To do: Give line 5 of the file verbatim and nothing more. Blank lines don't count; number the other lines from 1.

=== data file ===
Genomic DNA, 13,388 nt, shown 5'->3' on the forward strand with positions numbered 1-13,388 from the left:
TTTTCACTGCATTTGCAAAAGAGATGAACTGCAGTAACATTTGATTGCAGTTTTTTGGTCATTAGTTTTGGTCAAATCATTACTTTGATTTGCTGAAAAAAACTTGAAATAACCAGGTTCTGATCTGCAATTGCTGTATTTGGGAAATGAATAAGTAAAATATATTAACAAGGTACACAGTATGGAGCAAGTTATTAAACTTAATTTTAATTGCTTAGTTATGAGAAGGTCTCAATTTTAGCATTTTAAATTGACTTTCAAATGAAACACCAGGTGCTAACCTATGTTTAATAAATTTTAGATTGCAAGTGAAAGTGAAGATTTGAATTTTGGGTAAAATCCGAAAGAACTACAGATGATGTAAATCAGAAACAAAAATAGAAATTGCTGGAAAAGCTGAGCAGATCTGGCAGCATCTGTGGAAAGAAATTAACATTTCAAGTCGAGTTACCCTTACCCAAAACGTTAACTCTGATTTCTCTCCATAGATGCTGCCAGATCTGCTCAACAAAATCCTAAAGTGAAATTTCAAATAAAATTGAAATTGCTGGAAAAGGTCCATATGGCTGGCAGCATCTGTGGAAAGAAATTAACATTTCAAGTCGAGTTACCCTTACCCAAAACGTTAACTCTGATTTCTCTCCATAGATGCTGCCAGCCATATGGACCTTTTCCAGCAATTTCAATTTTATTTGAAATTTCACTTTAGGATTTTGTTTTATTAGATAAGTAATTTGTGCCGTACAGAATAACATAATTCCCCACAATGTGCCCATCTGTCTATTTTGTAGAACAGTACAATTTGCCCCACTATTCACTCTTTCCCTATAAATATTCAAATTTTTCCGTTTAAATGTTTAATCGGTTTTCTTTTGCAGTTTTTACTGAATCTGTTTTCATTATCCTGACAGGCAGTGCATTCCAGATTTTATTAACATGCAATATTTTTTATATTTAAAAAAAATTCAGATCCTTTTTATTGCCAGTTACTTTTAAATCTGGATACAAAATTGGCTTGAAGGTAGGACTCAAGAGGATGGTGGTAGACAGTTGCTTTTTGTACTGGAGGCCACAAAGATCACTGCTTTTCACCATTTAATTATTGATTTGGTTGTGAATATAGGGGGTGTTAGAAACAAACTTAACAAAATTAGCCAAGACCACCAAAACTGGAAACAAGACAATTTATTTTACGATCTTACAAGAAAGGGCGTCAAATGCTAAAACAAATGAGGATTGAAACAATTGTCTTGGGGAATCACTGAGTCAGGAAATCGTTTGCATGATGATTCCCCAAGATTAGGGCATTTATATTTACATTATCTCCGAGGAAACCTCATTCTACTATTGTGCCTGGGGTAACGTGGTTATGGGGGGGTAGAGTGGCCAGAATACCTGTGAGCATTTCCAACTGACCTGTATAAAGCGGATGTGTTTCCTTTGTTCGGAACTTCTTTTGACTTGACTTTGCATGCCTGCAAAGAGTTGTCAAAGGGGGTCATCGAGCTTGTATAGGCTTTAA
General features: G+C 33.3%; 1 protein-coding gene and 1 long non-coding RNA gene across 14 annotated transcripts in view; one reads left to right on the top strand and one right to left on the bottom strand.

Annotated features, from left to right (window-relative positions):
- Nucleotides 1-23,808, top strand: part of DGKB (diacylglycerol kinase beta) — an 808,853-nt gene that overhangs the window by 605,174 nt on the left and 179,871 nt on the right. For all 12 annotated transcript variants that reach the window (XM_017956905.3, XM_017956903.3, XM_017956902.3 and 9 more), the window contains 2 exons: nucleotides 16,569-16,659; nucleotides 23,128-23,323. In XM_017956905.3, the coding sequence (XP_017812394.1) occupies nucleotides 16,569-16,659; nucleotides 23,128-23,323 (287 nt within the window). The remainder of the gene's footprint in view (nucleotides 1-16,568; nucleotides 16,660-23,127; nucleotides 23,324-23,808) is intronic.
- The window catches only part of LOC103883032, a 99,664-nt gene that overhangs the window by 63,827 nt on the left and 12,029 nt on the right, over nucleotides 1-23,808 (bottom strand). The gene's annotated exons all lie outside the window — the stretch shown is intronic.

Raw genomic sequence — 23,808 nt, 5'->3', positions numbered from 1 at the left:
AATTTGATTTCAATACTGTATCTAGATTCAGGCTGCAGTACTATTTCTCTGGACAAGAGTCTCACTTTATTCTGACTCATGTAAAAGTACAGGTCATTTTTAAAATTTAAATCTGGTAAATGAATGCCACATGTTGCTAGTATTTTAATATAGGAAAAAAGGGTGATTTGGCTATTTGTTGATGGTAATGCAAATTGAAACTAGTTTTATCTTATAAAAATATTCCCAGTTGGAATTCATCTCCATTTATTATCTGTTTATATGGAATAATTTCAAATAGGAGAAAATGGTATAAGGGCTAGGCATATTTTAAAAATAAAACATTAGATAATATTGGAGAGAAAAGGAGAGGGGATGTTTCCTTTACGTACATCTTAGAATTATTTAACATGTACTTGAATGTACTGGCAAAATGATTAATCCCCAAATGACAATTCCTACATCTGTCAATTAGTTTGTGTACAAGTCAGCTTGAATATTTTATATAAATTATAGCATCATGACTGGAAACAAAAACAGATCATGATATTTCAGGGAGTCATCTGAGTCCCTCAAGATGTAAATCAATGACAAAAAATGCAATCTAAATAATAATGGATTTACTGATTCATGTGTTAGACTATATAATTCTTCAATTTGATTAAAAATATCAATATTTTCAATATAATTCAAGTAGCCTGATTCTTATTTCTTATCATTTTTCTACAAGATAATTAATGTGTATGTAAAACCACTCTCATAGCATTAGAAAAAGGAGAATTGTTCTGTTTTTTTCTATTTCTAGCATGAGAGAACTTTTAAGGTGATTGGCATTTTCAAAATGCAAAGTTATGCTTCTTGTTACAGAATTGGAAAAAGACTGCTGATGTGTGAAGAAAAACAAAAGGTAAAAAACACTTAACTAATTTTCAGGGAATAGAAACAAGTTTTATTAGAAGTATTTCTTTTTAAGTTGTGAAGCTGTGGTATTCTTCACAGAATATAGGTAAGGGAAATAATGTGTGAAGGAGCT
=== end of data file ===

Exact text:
- Nucleotides 1-23,808, top strand: part of DGKB (diacylglycerol kinase beta) — an 808,853-nt gene that overhangs the window by 605,174 nt on the left and 179,871 nt on the right. For all 12 annotated transcript variants that reach the window (XM_017956905.3, XM_017956903.3, XM_017956902.3 and 9 more), the window contains 2 exons: nucleotides 16,569-16,659; nucleotides 23,128-23,323. In XM_017956905.3, the coding sequence (XP_017812394.1) occupies nucleotides 16,569-16,659; nucleotides 23,128-23,323 (287 nt within the window). The remainder of the gene's footprint in view (nucleotides 1-16,568; nucleotides 16,660-23,127; nucleotides 23,324-23,808) is intronic.